Weeks after the Madras High Court ordered Tamil actor Vijay to pay Rs 1 lakh as a fine for failing to pay the entry tax of his Rolls Royce Ghost, actor Dhanush will now have to pay Rs 30 lakh as an entry tax for his Rolls Royce. Hearing a 2015 plea by the actor challenging the entry tax on his Rolls Royce Ghost, the court has ordered him to pay full entry tax.
The court said that actors and celebrities should act as responsible citizens and should not ply their cars on the public roads without paying taxes fully. Justice S M Subramanium also came down heavily on the award-winning actor for not disclosing his profession in the plea. The court has given the actor time till Friday to explain the same.
The court directed the RTO officials to be present during the hearing so that they can compute the necessary taxes and give the details of the balance amount to the actor. The court did not give any relief to the actor and has ordered him to pay the taxes in full amount.
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Dhanush has paid more than Rs 30 lakh
In 2015, when his Rolls Royce Ghost landed in India, he paid little more than Rs 30 lakh. However, that accounts only for about 50% of the entry tax demanded by the authorities as per the law. Dhanush had then filed a plea and based it on the past rulings against the entry tax back then. Even though Supreme Court had withheld the judgement later, Dhanush did not withdraw the case from the court.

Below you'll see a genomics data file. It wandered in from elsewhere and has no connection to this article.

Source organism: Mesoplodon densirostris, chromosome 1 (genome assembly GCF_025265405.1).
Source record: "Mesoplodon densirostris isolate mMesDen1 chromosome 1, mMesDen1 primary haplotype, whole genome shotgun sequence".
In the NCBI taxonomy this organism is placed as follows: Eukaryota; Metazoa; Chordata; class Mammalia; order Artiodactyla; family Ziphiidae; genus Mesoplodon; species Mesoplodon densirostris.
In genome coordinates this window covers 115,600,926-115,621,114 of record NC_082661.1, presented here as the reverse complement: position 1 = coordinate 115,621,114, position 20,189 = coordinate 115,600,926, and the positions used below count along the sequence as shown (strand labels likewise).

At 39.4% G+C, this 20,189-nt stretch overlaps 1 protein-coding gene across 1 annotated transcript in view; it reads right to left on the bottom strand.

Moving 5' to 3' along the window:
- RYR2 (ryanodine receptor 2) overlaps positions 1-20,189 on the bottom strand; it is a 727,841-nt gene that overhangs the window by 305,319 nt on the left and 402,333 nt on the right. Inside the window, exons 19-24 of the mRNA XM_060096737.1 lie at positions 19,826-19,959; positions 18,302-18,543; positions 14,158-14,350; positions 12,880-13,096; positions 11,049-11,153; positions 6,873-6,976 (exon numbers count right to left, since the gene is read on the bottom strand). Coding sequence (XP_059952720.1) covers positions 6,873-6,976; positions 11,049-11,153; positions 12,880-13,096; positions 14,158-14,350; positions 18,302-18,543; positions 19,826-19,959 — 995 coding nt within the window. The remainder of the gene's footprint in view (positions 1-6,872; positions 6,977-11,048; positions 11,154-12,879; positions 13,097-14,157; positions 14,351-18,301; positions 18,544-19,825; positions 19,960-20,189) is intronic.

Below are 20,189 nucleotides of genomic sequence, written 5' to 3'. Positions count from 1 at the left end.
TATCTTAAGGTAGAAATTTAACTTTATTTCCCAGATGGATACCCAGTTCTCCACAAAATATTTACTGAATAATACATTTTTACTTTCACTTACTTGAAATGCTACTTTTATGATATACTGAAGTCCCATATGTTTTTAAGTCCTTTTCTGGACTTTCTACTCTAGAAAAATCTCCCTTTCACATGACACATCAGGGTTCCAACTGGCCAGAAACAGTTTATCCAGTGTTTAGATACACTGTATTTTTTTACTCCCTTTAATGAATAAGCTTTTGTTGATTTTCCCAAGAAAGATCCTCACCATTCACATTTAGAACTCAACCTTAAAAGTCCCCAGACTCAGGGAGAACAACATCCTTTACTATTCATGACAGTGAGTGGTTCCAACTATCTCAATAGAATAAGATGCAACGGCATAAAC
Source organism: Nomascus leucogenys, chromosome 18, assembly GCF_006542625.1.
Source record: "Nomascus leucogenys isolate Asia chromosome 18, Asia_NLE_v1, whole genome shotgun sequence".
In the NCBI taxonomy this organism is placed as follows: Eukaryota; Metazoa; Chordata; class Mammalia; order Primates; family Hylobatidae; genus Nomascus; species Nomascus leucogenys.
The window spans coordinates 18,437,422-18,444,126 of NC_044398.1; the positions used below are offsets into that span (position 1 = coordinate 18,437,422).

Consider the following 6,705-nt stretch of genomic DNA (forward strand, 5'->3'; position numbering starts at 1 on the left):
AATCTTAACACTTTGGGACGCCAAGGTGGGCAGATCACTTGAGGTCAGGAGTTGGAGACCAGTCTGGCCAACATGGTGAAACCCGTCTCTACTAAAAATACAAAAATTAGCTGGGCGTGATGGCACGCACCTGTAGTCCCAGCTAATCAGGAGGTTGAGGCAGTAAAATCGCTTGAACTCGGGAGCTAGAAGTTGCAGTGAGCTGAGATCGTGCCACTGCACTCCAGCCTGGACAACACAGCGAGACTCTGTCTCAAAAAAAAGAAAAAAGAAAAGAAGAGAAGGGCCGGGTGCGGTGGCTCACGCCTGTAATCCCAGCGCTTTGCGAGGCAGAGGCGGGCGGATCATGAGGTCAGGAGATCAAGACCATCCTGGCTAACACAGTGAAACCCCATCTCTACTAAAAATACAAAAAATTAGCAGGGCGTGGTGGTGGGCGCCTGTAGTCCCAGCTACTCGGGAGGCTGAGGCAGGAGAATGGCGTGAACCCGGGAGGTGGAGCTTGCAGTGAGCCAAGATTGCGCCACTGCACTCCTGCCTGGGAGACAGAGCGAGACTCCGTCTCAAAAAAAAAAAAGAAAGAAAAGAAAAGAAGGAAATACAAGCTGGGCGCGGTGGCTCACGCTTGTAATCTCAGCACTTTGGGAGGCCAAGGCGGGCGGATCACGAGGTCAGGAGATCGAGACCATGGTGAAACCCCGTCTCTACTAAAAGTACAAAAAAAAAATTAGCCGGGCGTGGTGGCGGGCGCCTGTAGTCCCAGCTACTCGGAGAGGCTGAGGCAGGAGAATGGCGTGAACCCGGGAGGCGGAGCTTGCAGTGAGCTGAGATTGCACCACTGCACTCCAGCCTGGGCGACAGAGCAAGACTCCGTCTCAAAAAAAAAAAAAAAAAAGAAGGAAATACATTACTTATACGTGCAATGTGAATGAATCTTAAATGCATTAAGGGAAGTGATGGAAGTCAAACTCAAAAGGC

The actor told the court that he is willing to pay the remaining amount and also sought the court’s permission to withdraw the case officially. Dhanush’s lawyer Vijayan Subramanium spoke with NDTV and said, “The earlier counsel had passed away. I don’t know why the profession wasn’t divulged. Now he (Dhanush) is willing to pay it (the tax) fully. We asked for notice so it can be done before Monday.”
The ruling comes only a few weeks after the same high court ordered actor Vijay to pay the fine and the remainder entry-tax amount for his Rolls Royce Ghost. Even Vijay had filed a plea seeking relief from paying the full tax amount.
The Indian government charges one of the highest taxes on the imported completely built units (CBU). The tax is to encourage the foreign manufacturers to set up plants in India that in turn creates more jobs in the country. For a multi-crore car like Rolls Royce, import taxes can run into lakhs and owners do whatever they can to get relief.
Many owners of such high-end, expensive vehicles choose to register their vehicles in states and union territories where the registration taxes are much lower. Since all the states do not charge road tax uniformly, such scams are quite common across the country.
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